Claimants do not need to be out of work for 12 months to qualify for Social Security Disability benefits. Social Security has a rule governing the length of your absence from work due to medical impairments. That rule is called the ‘durational requirement’ and it is the focus of today’s blog post.
What is Social Security Disability’s Durational Requirement?
Social Security’s durational requirement rule states the following:
“To be found disabled, an individual must be unable to engage in any substantial gainful activity (SGA) by reason of a medically determinable physical or mental impairment(s) which can be expected to result in death, or which has lasted or can be expected to last for a continuous period of at least 12 months. In considering ‘duration,” it is the inability to engage in SGA because of the impairment that must last the required 12-month period.
Let’s break this requirement down a bit further by addressing two key components of the ruling.
How SGA Impacts Social Security’s Durational Requirement
Substantial Gainful Activity (SGA) is defined as the level of work that a non-disabled person can do. In 2021, SGA is defined as earning $1,310 or more per month from working. If you are blind, that amount is $2,190 per month.
To engage in SGA, you mut earn more than $1,310/month from work activity in a month. If you suffer from a medical impairment but earn at or above the SGA limit, the SSA does not consider you disabled. Conversely, disabled claimants as defined by the SSA must suffer from impairments preventing them from engaging in SGA. This period of work stoppage must last or be expected to last 12 consecutive months or longer.
The Consecutive 12-Month Durational Requirement
Now that you understand what SGA is and isn’t, we can address the 12-month timeline. Claimants seeking disability often cite the 12-month rule when contacting our disability lawyers. This is what it means:
Your medical impairments must be severe and persistent. This means they must prevent you OR be EXPECTED to prevent you from engaging in SGA for 12+ consecutive months.
The key statement here is “prevent you or are expected to prevent you.” This simply means you don’t have to wait until you are out of work for 12 consecutive months to apply for disability benefits. In the event that you apply early and SSA disagrees that your impairment prevents you from engaging in SGA, they’ll simply send you a durational denial letter.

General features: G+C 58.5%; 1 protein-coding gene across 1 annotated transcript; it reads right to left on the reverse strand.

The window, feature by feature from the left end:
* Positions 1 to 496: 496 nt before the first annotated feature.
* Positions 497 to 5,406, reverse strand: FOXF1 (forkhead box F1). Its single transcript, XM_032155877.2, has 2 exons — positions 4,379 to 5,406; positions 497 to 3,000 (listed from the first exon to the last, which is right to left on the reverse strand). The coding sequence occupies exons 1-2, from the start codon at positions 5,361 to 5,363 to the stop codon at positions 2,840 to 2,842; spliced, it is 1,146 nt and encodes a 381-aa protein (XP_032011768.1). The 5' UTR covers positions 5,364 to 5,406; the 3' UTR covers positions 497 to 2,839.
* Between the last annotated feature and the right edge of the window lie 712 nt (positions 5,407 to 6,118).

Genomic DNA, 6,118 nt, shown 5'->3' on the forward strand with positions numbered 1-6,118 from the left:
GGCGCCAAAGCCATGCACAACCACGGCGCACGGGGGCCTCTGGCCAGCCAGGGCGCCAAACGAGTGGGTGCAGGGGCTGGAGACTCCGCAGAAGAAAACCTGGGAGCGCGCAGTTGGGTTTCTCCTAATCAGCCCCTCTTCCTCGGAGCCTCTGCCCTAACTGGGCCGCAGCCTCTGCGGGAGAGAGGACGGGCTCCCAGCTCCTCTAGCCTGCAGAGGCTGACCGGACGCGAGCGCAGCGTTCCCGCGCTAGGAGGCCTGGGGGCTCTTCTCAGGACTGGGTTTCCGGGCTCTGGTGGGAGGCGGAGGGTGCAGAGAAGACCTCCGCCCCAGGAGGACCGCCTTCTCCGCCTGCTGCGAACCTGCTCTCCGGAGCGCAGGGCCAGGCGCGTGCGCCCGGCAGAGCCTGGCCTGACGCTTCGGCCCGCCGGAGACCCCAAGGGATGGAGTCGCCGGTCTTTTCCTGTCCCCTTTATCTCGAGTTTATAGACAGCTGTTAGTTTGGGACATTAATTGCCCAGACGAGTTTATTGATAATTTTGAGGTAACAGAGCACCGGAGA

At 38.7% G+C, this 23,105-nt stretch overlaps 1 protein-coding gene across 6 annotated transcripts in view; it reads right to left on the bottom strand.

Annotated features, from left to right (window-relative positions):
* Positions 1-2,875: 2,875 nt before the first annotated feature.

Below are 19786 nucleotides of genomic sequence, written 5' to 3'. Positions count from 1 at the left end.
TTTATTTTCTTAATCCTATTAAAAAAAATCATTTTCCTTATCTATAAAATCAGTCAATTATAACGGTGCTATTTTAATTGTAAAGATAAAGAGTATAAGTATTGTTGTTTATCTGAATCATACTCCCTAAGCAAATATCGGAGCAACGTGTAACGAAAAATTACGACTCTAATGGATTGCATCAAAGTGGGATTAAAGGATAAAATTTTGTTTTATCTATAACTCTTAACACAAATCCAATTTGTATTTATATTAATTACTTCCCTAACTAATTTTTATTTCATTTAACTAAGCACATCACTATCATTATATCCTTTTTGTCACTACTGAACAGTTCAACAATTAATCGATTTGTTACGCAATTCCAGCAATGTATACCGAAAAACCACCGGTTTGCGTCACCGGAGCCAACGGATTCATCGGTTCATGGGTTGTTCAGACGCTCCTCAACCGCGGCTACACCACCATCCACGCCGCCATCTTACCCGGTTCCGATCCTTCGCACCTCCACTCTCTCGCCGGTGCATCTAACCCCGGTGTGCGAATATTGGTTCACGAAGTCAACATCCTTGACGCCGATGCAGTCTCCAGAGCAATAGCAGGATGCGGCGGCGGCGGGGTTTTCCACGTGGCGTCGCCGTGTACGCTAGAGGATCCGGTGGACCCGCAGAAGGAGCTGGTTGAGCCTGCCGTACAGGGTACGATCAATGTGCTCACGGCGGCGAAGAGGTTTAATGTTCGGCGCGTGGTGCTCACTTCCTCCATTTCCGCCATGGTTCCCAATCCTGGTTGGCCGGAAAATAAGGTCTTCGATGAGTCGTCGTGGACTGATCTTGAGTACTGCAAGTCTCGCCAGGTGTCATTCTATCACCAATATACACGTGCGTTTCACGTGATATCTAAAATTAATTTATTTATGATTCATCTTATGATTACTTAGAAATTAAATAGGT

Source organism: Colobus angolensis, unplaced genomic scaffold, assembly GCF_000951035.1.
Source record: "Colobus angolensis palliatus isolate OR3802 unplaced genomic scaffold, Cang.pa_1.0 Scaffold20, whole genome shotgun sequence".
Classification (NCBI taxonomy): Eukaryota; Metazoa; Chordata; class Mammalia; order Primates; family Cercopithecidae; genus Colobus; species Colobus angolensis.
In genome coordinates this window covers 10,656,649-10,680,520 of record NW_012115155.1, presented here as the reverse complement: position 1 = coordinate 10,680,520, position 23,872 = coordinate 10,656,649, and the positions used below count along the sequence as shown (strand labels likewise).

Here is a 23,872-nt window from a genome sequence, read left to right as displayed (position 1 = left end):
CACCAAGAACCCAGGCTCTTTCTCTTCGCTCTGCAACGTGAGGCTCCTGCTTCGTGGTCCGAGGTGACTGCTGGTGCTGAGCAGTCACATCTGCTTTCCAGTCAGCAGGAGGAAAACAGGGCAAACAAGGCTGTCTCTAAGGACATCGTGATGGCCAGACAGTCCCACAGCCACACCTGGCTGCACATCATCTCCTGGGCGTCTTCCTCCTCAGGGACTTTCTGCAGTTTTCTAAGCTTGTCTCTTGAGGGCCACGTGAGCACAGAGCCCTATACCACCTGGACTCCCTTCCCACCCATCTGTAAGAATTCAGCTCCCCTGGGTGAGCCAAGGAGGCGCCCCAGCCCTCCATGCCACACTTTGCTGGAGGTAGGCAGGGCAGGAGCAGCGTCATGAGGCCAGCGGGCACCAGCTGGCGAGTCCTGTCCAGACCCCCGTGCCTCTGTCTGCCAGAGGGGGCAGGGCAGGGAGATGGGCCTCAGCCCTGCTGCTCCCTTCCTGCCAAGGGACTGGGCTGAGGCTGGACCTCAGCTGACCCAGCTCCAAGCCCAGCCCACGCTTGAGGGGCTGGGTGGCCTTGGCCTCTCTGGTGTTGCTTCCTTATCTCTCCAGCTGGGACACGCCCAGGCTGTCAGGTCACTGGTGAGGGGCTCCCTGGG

Will Working Impact My Disability Decision?
If you work at or below SGA levels, while applying for disability, this can negatively impact your disability decision. After all, SSDI and SSI benefits are reserved for those who cannot work at SGA. So the strongest claims involve claimants who are unable to work due to their medical impairments.
Working in any capacity will also impact backpay for approved claims. Approved claims receive a ‘disability onset date,’ which is simply the date SSA determines your disability began. Then, successful claimants receive backpay consisting of owed benefits from that day forward. If you apply earlier in the process while working, your disability onset date will be recent. This could reduce your backpay. That’s not a bad thing, just the reality of applying early.
And finally as a reminder, the SSDI program does have a five-month waiting period for benefits. This period starts from your onset date of disability.
If you or someone you know is considering filing for disability benefits and would like to work with a local disability lawyer, we’d be happy to help. Please contact our Team today for a free consultation.